Crisis Core Final Fantasy VII Reunion continues Square Enix’s trend of creating mind-meltingly long and stupid titles for their remakes, remasters and reimaginings of all things Final Fantasy VII, with this title being the second of the three. A remaster of the 2007 (2008 outside of Japan) PlayStation Portable game, what I’ll from now on refer to as Crisis Core Reunion aims to create a solid, modern version of the game for every platform under the sun, no doubt due to Final Fantasy VII’s increased relevance thanks to Square Enix’s ongoing remake series of the title.
By that metric, the company certainly succeeded. Crisis Core Reunion takes what used to be confined to the old, unpopular handheld device and not only ports it to every platform you could hope for, but also updates the graphics considerably from their original grainy aspect ratio. Assuredly a remaster and not a remake, there are no major (or even minor, from what I can tell) changes to the game’s script or scenarios, unlike 2020’s Final Fantasy VII Remake, which essentially creates a new timeline for the series to follow.
As I never owned a PSP and I’m a new fan of Final Fantasy VII thanks to the remake, I never experienced Crisis Core when it originally came out. As such, I’m judging a portable game from 2007 by the standards of playing a console game in 2022. Given the circumstances, Crisis Core Reunion stands on its own pretty well. But judged by its own merits in the present day, the game fares less favorably.
The game stars Zack Fair (Caleb Pierce), a young and overly energetic member of the nefarious Shinra’s SOLDIER program, where the strongest members of the company do its bidding. Although Shinra is definitely led by Bad Guys, the blame is shielded from Zack as he just tries to do his best without knowing the shady stuff his bosses are up to.
There are two parts of Crisis Core’s story. The first part is the stuff with the cast of Final Fantasy VII, including Zack hanging out and completing missions with Aerith (Briana White), Cloud (Cody Christian) and a pre-evil Sephiroth (Tyler Hoechlin), among others. Although “completing missions” with Aerith means doing a long quest in order to build the dinkiest little flower wagon whereas with Cloud, Sephiroth and the gang it means fighting enemies, it’s all mostly interesting stuff that builds out these beloved characters’ backstories and motivations prior to the events of Final Fantasy VII.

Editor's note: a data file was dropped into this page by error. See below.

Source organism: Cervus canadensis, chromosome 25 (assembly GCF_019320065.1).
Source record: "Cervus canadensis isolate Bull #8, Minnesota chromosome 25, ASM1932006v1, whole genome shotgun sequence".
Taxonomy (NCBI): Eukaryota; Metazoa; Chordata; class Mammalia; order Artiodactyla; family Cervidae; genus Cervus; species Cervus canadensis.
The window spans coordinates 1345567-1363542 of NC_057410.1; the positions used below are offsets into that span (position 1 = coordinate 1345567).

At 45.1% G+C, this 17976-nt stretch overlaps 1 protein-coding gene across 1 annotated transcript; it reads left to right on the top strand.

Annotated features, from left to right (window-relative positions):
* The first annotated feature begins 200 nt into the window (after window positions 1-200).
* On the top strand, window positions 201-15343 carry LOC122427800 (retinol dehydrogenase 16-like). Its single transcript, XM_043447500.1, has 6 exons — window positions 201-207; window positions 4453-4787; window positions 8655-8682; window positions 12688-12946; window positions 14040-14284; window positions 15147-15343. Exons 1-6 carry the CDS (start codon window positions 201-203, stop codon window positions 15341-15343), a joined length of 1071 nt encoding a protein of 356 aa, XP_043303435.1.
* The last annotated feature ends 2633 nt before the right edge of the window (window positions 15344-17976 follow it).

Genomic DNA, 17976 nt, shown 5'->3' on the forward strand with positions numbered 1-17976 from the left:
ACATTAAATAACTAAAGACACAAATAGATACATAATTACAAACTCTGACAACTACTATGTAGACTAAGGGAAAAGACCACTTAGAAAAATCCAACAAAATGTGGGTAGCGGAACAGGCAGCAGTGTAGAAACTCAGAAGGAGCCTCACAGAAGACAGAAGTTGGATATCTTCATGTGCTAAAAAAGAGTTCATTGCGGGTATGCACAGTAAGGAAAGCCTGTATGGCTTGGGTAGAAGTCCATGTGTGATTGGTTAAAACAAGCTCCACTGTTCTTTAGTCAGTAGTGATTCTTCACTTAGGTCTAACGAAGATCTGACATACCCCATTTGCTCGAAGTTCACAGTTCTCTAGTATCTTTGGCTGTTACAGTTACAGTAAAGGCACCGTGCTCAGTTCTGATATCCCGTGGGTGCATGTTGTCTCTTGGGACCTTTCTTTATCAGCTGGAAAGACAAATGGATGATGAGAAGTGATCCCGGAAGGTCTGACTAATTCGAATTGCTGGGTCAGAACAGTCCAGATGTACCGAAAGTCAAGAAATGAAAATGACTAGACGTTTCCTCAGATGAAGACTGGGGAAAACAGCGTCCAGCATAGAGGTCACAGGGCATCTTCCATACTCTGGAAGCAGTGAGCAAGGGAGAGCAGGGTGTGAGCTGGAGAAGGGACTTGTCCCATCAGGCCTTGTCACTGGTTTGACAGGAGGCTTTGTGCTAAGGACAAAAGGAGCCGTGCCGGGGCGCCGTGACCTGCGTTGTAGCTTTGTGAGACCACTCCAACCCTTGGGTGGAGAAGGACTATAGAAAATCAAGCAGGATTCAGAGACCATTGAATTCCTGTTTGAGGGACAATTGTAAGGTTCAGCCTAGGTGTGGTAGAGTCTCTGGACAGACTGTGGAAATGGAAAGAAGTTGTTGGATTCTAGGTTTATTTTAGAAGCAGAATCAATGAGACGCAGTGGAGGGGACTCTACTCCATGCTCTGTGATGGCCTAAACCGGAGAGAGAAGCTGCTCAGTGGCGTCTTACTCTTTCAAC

The second part, which takes up a larger percentage of the game than I’d have liked, deals with characters that seem new to me, especially the game’s main antagonists, Angeal (Bill Millsap) and Genesis (Shaun Conde). Both sprout single giant wings out of their backs, which of course means they’re evil now and they have to fight Zack and the rest of Shinra (even though Shinra is also evil… look, it’s confusing). I feel like some of this story might have made more sense had I played through the original Final Fantasy VII, but as is, there was a lot of stuff that just flew right over my head and devolved into a lot of nonsense.
The gameplay is comparatively simple, feeling a lot like the combat from Final Fantasy VII Remake even though Crisis Core obviously came first. There isn’t the cool mechanic from the remake where you can stop time to choose from a series of moves, but you’re still able to attack and dodge in real time while choosing from various spells and special moves you can upgrade and swap out with materia as time goes on. It didn’t blow me away, but combat was mostly unchallenging yet engaging throughout, aside from one point where I had to grind out a few side quest missions to progress.
I call it grinding because that’s really what the side quests feel like. There’s little to no story to contextualize why you’re doing what you’re doing. You just fight a bunch of enemies in a separate liminal space until they’re all gone. There are a lot of these quests, but they’re all optional and aside from that one point, I never felt underleveled from not doing them.
I was also let down by the game’s ending, which I had heard from many was the best part of the game. After heading in one direction for hours, the game’s final few minutes shifts somewhere entirely different. I won’t spoil what happens, but it’s almost entirely cutscenes and seems like an abrupt ending that didn’t hit me emotionally in the way I think it was intended to.
Overall, I enjoyed Crisis Core Reunion’s 10-ish-hour story well enough, and I’m grateful to know more about Zack before his anticipated reappearance in Final Fantasy VII Rebirth. Unfortunately, the game’s age shows, with the random encounters and constricted corridors designed for a handheld released in 2004 not holding up as well on modern platforms in 2022.
Crisis Core Final Fantasy VII Reunion was developed by Tose and Square Enix and published by Square Enix. Our review is based on the PlayStation 5 version. It is also available for the Switch, Xbox Series X|S, PC, Xbox One, and PlayStation 4.
Joseph Stanichar is a freelance writer who specializes in videogames and pop culture. He’s written for publications such as Game Informer, Twinfinite and Looper. He’s on Twitter @JosephStanichar.